Are you sympathetic to the defense?
I’m no defender of Whitey Bulger. He’s a brutal, vicious killer that deserves to be behind bars, but I’m an advocate of the truth. Whitey was shut down from presenting arguments for what allowed him to operate. And now, with so many viewpoints, it’s the Rashoman experience, the unknowability of the truth.
How surreal was it when Stephen Rakes, one of the key witnesses, was murdered?
I have no reason to believe it wasn’t just a bad business deal with a guy who didn’t want to pay his debt so he poisoned Stephen Rakes. But the significance was when Stephen Rakes’ death was announced, the observers, victims’ family members and everyone in that courtroom debated with equal voracity the possibility that the government was involved in the killing. Their faith was so eroded they actually debated that the government knocked off one of the witnesses.
I have to agree with Joe. The victims’ families thought it was equally likely that the federal government was involved in Rakes’ death as the probability that it was the murderer sitting next to me. That shows the shaken faith in the government. It was offensive that Stephen Rakes, a named victim in the case, was not entitled to testify against Bulger. Especially when the government was saying, “We want a conviction against somebody.” The government would not allow Rakes to testify after he’d waited for 20 years because his testimony would contradict directly Kevin Weeks, one of the precious witnesses for the government. It showed they had no confidence in their storyline when a Bulger victim would get up and contradict their player. That is not a search for the truth. That is a choreographed story they’re trying to preserve.
Were there parts in the trial where you were shot down due to legalities?
I don’t know if it was legalities or a cover-up but there was a battle from before the trial when we wanted the truth to come out in this case. Typically as a defense attorney you don’t always seek evidence for the truth. We were in a unique position because Jim Bulger was already going to spend the rest of his life in jail. Bulger took responsibility for everything he did. He sat up and testified to it and had no shame in doing that, but the government should’ve been held accountable as well. The government botched the case when they said “get him, but don’t talk about us.” That was not a search for the truth, and it was a disservice to the public.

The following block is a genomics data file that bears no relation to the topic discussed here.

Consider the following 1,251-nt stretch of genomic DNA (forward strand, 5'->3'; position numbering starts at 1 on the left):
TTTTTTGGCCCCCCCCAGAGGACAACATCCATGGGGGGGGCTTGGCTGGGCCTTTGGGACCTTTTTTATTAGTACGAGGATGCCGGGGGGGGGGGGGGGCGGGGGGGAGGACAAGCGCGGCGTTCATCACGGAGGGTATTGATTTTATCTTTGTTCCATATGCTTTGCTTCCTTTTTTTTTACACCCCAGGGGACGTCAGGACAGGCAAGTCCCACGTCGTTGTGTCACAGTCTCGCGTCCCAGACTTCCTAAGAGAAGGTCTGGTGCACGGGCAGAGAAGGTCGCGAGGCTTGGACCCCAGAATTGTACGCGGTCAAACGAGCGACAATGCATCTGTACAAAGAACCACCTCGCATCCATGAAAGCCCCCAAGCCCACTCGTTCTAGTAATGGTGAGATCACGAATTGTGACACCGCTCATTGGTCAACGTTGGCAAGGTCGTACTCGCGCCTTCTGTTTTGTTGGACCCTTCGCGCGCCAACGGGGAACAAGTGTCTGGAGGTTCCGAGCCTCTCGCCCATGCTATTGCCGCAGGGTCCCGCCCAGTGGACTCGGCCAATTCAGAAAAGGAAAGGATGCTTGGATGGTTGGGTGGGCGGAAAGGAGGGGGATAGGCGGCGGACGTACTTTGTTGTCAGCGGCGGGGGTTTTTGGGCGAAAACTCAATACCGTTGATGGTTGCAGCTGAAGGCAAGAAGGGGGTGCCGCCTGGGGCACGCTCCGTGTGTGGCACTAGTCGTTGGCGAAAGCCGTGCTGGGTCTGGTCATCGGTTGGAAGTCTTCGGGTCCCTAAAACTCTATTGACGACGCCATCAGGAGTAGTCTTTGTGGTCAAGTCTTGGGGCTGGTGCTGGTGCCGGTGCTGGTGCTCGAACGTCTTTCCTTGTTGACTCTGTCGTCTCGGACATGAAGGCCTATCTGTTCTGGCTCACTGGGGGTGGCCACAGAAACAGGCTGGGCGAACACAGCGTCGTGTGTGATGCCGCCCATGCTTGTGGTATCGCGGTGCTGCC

Was the government’s motivation fear that its past Mafia convictions would get overturned?
It’s not so much that their cases would get overturned. The government had been involved in a systemic corruption for decades with these informant programs and the way they do business. For them to pay witnesses — murderers — millions of dollars but not champion the victims’ families and then come into court and say, “Let’s just come to court and create a myth, we’ll blame it on one person as a diversion from us and everything we’ve done.” That just didn’t sit well with us. Whitey had nothing to lose; he will be in jail the rest of his life, and he’s 84, so this was a perfect opportunity for him to say to the officials, “Why don’t you just tell them what you did?”
How did it feel when the son of a victim said, “We learned more from the defense team than from the prosecutors?”
It angers me. We’d ask questions, and the family would be within feet of me. At the beginning of the trial, before I knew them, I’d hear them cheering during cross examination and encouraging me. The widows and children of victims would walk by my car in the morning and give me a hug. That’s outrageous. I was the attorney representing the killer of their loved ones.
“Whitey: United States of America v. James J. Bulger” opened in theaters June 27 and is available on On Demand and iTunes.
Crime documentary. Rated R. 120 min.
Watch the trailer:
Dorri Olds is a contributing journalist for TheBlot Magazine.